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Home | Tag Archives: Mogollon people

Tag Archives: Mogollon people

Gallery+Story: Fort Bliss Archaeology Preservation A Team Effort

About two years ago, Belinda Mollard, a senior archaeologist at Fort Bliss, was escorting officials from the Army’s Installation Management Command to an archaeological site on post when two Soldiers approached and demanded to know what they were doing.

Their actions delighted her.

“It showed that all our education efforts were paying off,” Mollard said.

Mollard, whose official title is Cultural Resources Manager, Senior Archaeologist and Tribal Liaison for the Fort Bliss Garrison Directorate of Public Works Environmental Division, is one of a team of five archaeologists who manage the roughly 20,600 archaeological sites on the 1.12 million acres of Fort Bliss.

The sites span from the Paleoindian period, or about 10,000 BC, through the Cold War years of 1947 through 1991, but most of them concern the Jornada Mogollon, who were in the area from about 200-1450 AD.

Members of the archaeology team try to visit the sites as much as possible to monitor them, but Soldiers can also help in a variety of ways – including by politely approaching people they see in areas around the sites.

Another way is to leave sites undisturbed, Mollard said.

“Rock art is very fragile, so the oils from our hands, and especially lotions, sunscreens, perfumes, things like that, that will actually destroy the rock art faster than natural processes,” Mollard said. “So we ask people not to touch rock art for sure, but even at the sites, we ask you not to touch anything or pick anything up.”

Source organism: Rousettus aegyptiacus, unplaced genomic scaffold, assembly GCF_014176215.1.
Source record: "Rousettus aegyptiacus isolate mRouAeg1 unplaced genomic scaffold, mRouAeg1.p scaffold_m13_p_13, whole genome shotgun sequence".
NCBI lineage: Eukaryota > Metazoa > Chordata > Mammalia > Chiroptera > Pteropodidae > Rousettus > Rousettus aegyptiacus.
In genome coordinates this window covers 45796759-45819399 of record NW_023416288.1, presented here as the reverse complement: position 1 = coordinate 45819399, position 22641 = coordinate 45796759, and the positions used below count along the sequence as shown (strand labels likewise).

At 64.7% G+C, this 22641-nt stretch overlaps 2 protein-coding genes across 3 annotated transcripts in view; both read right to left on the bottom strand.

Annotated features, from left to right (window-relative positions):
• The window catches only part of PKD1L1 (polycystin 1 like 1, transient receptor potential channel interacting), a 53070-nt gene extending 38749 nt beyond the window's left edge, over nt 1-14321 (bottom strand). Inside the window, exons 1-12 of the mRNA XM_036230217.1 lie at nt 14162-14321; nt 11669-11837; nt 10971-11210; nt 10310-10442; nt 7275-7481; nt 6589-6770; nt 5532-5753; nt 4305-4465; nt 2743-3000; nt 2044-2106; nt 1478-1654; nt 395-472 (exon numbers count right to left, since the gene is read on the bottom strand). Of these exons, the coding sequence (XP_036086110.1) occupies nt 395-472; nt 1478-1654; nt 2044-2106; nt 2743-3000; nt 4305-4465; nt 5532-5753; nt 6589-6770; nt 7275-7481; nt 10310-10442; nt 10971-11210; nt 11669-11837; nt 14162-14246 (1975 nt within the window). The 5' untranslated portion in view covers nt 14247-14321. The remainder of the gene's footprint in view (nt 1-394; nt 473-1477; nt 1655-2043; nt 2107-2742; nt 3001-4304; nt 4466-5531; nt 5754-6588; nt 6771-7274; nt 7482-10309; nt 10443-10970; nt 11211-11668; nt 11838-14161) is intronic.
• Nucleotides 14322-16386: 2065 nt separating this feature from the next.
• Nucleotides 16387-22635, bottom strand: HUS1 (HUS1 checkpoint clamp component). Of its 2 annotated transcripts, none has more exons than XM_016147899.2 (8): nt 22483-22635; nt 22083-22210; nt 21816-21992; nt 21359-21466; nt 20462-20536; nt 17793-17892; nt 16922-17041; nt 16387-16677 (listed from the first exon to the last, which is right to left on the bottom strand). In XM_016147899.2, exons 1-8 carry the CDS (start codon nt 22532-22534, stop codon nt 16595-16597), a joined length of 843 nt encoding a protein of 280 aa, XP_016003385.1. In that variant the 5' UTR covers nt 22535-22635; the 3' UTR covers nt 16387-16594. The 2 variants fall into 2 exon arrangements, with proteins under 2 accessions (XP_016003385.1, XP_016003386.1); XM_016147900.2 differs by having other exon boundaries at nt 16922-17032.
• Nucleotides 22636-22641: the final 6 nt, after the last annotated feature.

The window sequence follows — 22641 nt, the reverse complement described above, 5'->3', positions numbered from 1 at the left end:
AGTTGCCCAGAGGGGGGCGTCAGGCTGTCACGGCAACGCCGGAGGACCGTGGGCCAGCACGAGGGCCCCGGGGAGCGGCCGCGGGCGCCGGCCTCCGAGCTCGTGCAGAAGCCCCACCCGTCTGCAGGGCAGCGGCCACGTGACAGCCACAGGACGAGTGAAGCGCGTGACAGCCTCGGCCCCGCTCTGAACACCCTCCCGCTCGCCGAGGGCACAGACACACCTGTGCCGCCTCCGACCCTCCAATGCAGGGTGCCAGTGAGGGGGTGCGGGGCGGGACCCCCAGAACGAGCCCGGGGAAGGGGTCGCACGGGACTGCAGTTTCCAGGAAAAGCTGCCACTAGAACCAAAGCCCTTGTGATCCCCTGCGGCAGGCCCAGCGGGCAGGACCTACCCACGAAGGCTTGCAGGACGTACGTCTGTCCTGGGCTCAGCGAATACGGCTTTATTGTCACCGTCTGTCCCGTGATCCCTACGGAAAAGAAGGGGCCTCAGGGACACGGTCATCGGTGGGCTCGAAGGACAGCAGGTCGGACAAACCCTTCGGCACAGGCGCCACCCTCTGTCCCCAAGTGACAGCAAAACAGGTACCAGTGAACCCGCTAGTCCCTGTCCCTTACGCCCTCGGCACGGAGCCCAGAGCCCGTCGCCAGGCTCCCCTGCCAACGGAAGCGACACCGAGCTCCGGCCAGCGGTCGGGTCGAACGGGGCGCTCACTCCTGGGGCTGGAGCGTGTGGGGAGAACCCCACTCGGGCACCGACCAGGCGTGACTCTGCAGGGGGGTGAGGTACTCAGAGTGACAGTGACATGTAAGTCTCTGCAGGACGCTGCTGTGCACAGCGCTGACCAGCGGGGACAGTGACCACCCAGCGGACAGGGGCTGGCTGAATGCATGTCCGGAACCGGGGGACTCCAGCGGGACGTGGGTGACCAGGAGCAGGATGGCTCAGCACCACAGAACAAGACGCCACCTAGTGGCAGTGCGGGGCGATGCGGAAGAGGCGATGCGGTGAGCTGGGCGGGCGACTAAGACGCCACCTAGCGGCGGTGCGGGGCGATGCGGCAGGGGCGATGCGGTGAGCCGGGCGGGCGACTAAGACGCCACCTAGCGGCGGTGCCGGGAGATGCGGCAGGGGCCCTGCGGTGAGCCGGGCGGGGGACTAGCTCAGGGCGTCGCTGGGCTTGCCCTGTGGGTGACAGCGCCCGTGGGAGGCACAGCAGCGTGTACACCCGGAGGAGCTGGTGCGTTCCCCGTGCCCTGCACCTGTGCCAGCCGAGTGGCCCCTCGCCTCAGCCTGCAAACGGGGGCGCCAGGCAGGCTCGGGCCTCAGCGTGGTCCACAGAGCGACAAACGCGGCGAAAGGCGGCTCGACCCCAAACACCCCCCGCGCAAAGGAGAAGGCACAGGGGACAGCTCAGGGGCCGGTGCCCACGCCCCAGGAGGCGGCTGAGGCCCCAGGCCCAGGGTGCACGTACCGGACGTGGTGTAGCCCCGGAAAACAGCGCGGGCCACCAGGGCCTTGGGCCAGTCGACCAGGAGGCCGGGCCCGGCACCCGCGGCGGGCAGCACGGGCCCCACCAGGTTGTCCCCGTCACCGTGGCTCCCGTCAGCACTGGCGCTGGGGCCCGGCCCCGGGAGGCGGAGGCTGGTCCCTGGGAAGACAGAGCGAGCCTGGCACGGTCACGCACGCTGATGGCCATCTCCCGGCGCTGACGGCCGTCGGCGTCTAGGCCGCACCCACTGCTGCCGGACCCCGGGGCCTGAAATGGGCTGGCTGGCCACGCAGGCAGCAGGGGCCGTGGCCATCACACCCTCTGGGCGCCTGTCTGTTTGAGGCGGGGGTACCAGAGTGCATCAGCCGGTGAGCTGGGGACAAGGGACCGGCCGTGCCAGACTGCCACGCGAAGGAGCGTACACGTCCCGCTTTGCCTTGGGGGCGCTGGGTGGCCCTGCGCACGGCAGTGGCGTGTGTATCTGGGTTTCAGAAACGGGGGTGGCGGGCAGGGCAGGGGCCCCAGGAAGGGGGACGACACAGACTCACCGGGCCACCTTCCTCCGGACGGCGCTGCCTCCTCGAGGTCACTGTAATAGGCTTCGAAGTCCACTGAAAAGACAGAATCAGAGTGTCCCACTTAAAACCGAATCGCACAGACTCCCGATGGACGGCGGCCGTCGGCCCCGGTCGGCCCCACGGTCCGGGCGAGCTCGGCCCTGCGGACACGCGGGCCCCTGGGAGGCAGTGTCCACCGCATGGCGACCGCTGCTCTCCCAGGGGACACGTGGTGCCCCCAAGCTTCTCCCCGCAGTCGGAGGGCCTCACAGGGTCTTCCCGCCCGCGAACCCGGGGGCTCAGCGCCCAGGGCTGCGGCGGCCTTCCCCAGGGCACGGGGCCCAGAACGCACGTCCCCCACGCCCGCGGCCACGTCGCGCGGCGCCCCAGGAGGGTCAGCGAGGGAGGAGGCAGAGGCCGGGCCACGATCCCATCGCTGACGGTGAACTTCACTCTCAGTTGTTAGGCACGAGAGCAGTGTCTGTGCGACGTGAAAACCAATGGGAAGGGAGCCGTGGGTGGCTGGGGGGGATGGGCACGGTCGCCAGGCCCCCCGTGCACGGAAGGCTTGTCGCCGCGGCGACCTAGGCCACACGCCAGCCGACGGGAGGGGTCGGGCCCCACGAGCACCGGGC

If Soldiers think they might have found a new site or human remains, they should leave everything undisturbed and contact installation officials, Mollard said.

“As a people, we’ve been here a long time,” Mollard said. “We do have human remains that pop up every now and then, so we just ask, ‘Please just let us know.’”

The installation has two environmental liaisons for the training ranges: Shane Offutt and David Black, Mollard said. Offutt is a trained archaeologist with a military background, and Black is a biologist, but both are knowledgeable about potential issues.

“Chances are we know there’s a site there and we just ask them to just shift half a click to the east or a click to the west if there’s a big concentration,” Mollard said.

It’s important to let officials know if someone has found remains, Mollard said.

“If you see something you think is bone, you need to tell us,” Mollard said. “You need to let us know right away. I always tell them it’s not their job to investigate, it’s mine.”

It doesn’t matter what time of the day or night it is, Mollard said.

“A lot of times we’ll get a call, and I don’t mind, I’ll come out at midnight on a Friday or three o’clock in the morning on a Saturday, to make sure it’s coyote,” Mollard said. “That’s fine with me. I’d rather do that than have somebody decide to go and investigate and find out it is human.”

Two caves on Fort Bliss illustrate the importance of properly preserving archaeological resources, Mollard said. They are in close proximity, and one features well preserved, iconic rock art from the Jornada Mogollon period, and the other features mostly obscene graffiti from the 1970s.

“When you look at the archaeological history of this site and look at all the stuff that went on here, and then this is what happened because it wasn’t protected, it’s kind of a shame,” Mollard said of the site with the graffiti during a monitoring visit July 19. “We do the best we can now, but there’s nothing we can really do to reverse this.”

Mollard said the archaeology office works with seven federally recognized tribes – the Mescalero Apache, the Ysleta del Sur Pueblo, the Pueblo of Isleta, the Fort Sill Apache, the Kiowa, the Comanche Nation and the White Mountain Apache – to preserve sites and allow tribal members access when possible.

Tribal members realize that eventually the rock art, for example, will be gone due to natural erosion, but it is still important to protect the sites, Mollard said.